As the construction sector stutters, can building material manufacturers weather the storm?

June has seen the construction industry take an unfortunate hit. With the economy reported as being at its weakest since 2012 and factory output dropping to its lowest for more than six years, there’s concerns across the sector.

A fall in residential property sales has further added to the industry’s woes. Property transactions dropped by 16.5% last month and 2018 saw a decline in new house or new build registrations of 0.5%. Commercial property saw a downturn, too, with output falling to its weakest point since September 2017.

Unsurprisingly, this has had a knock-on effect on building material manufacturers. In particular, a report by the Construction Products Association (CPA) shows a stalling of investment in the sector. The amount of heavy side firms reporting an increase in investment in structures is down to 8%, compared to a five-year average of 21%. Whereas a growth of investment in plant and equipment fell from 54% to 17%.

Despite all this doom and gloom, though, positive signs remain. There has been strong demand in the sector and construction products manufacturers report optimistic expectations for sales over the course of the year. The CPA’s latest survey of 400 constructions SMEs reveals that 46% of heavy side and light side manufacturers experienced a rise in sales during the first quarter. Growth in product manufacturers’ output is also anticipated to rise further in the coming months.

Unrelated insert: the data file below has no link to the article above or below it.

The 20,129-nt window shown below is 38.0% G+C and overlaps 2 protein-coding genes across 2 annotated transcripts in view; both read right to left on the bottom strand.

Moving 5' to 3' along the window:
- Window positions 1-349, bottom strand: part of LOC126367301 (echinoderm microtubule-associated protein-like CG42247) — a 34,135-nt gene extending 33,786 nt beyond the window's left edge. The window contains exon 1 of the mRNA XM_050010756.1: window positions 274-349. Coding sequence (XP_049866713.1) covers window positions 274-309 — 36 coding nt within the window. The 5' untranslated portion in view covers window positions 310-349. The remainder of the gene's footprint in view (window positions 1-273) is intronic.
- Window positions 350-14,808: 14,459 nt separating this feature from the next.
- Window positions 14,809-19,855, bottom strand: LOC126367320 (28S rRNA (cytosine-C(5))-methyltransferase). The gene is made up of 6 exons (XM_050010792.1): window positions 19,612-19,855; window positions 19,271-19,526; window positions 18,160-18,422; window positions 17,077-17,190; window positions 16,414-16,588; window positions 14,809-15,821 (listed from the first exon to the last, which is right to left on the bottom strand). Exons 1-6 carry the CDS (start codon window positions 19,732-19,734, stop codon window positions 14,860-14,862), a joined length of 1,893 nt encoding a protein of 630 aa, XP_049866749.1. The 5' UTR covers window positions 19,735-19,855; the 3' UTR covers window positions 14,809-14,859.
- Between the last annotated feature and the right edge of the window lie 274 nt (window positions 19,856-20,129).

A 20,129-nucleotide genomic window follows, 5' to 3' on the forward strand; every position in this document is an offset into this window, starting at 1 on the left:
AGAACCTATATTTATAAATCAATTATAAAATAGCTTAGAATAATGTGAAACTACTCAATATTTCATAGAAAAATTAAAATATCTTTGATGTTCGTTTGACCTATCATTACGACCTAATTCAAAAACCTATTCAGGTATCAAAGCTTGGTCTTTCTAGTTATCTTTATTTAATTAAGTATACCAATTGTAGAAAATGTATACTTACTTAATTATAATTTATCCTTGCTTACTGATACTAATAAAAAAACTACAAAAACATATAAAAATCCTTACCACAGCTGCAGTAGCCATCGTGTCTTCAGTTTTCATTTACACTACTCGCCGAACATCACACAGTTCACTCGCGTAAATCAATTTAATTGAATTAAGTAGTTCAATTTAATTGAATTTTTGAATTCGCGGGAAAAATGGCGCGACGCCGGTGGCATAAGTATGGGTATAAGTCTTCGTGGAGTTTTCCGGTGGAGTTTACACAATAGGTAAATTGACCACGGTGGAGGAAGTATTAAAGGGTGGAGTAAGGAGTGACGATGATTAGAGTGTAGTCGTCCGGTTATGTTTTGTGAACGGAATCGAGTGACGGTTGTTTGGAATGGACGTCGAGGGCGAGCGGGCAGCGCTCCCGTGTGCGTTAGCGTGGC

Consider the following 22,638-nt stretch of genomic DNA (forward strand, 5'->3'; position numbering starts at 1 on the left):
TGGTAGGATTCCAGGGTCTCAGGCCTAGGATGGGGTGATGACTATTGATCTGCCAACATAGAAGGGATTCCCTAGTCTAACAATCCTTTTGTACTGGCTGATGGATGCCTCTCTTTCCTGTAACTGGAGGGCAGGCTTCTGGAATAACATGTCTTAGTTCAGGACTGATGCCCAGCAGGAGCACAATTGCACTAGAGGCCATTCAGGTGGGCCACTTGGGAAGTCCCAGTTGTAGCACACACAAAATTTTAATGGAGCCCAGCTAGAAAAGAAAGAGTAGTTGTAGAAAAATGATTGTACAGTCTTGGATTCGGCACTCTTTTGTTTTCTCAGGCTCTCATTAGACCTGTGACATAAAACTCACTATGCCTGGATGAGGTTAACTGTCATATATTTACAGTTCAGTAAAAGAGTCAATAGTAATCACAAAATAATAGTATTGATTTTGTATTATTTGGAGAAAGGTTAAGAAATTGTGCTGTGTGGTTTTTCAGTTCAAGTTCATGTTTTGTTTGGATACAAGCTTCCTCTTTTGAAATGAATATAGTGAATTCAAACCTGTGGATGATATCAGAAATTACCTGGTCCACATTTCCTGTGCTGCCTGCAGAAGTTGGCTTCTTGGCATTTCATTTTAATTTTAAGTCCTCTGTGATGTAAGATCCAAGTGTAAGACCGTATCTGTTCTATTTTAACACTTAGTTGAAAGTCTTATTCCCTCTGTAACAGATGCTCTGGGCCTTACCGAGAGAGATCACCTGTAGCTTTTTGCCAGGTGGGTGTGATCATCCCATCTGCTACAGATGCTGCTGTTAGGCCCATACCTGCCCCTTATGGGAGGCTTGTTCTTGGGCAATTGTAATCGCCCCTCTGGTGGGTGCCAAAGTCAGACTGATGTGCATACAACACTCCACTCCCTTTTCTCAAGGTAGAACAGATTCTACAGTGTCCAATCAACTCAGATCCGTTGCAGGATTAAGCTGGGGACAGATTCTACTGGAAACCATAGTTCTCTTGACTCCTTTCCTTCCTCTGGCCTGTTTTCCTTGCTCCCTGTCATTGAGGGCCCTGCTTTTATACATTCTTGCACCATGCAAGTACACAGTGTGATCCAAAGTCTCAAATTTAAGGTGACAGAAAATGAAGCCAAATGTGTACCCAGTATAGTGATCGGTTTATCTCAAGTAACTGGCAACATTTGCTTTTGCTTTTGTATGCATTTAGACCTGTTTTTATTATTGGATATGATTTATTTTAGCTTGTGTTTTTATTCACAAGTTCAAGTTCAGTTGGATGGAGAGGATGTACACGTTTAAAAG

Head of Sales for the South Rob Kelly said

“With many construction firms stockpiling materials ahead of Brexit, it’s no surprise that manufacturers have seen a surge in demand. However, as demand from construction firms starts to plateau and workforce and materials costs rise, it’s going to become more important than ever that building material makers are prepared for a potential strain on their cash flow.”

“At Growth Street, we’ve already lent over £16.7m to manufacturing businesses dealing with just these kinds of problems. Our overdraft-style facility is a flexible solution for businesses who are finding it harder and harder to secure the capital they need to grow.”

It’s undoubtedly going to be a challenging time for building material manufacturers over the next few years. There’s plenty of opportunities though, too.

Once the future of Britain’s relationship with the European Union is finally pinned down, the construction industry can start to make long-term growth plans once again. On the other hand, demand for housing continues to outstrip supply, with one recent government report identifying a need for up to 340,000 homes each year to 2031.

What really matters is not only how building material manufacturers react to these changing circumstances, but, more importantly, how well prepared they are for them. To find out how GrowthLine could help your business, visit or call 0808 123 1231.

Written on in Business Insights Borrowing